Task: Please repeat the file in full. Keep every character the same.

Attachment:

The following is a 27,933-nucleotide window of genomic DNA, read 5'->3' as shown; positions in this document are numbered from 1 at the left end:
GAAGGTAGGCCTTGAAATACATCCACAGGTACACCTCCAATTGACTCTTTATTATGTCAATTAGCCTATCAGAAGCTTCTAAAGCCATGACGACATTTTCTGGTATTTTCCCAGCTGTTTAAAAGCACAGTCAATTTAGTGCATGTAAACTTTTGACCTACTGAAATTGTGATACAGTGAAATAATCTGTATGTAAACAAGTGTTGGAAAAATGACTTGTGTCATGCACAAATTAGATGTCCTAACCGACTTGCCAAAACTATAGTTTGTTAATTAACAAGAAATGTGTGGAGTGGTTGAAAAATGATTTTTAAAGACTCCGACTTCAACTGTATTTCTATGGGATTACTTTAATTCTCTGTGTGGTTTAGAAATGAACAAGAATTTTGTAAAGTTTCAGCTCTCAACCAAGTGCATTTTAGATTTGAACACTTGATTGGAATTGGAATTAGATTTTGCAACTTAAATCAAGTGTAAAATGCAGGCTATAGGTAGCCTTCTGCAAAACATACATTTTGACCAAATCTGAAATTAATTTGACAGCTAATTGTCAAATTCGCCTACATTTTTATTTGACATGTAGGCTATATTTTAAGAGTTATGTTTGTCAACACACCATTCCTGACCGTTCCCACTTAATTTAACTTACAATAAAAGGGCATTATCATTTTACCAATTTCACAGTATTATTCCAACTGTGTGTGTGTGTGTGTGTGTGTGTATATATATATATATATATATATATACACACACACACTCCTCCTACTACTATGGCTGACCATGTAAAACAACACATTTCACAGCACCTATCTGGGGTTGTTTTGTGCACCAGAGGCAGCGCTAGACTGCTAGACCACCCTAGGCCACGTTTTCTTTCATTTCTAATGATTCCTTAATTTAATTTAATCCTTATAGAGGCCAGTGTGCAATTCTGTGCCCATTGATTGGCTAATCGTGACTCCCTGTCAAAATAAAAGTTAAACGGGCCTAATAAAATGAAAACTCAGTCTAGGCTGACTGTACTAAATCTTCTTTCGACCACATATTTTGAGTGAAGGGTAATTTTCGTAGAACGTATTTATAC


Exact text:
The following is a 27,933-nucleotide window of genomic DNA, read 5'->3' as shown; positions in this document are numbered from 1 at the left end:
GAAGGTAGGCCTTGAAATACATCCACAGGTACACCTCCAATTGACTCTTTATTATGTCAATTAGCCTATCAGAAGCTTCTAAAGCCATGACGACATTTTCTGGTATTTTCCCAGCTGTTTAAAAGCACAGTCAATTTAGTGCATGTAAACTTTTGACCTACTGAAATTGTGATACAGTGAAATAATCTGTATGTAAACAAGTGTTGGAAAAATGACTTGTGTCATGCACAAATTAGATGTCCTAACCGACTTGCCAAAACTATAGTTTGTTAATTAACAAGAAATGTGTGGAGTGGTTGAAAAATGATTTTTAAAGACTCCGACTTCAACTGTATTTCTATGGGATTACTTTAATTCTCTGTGTGGTTTAGAAATGAACAAGAATTTTGTAAAGTTTCAGCTCTCAACCAAGTGCATTTTAGATTTGAACACTTGATTGGAATTGGAATTAGATTTTGCAACTTAAATCAAGTGTAAAATGCAGGCTATAGGTAGCCTTCTGCAAAACATACATTTTGACCAAATCTGAAATTAATTTGACAGCTAATTGTCAAATTCGCCTACATTTTTATTTGACATGTAGGCTATATTTTAAGAGTTATGTTTGTCAACACACCATTCCTGACCGTTCCCACTTAATTTAACTTACAATAAAAGGGCATTATCATTTTACCAATTTCACAGTATTATTCCAACTGTGTGTGTGTGTGTGTGTGTGTGTATATATATATATATATATATATATACACACACACACTCCTCCTACTACTATGGCTGACCATGTAAAACAACACATTTCACAGCACCTATCTGGGGTTGTTTTGTGCACCAGAGGCAGCGCTAGACTGCTAGACCACCCTAGGCCACGTTTTCTTTCATTTCTAATGATTCCTTAATTTAATTTAATCCTTATAGAGGCCAGTGTGCAATTCTGTGCCCATTGATTGGCTAATCGTGACTCCCTGTCAAAATAAAAGTTAAACGGGCCTAATAAAATGAAAACTCAGTCTAGGCTGACTGTACTAAATCTTCTTTCGACCACATATTTTGAGTGAAGGGTAATTTTCGTAGAACGTATTTATAC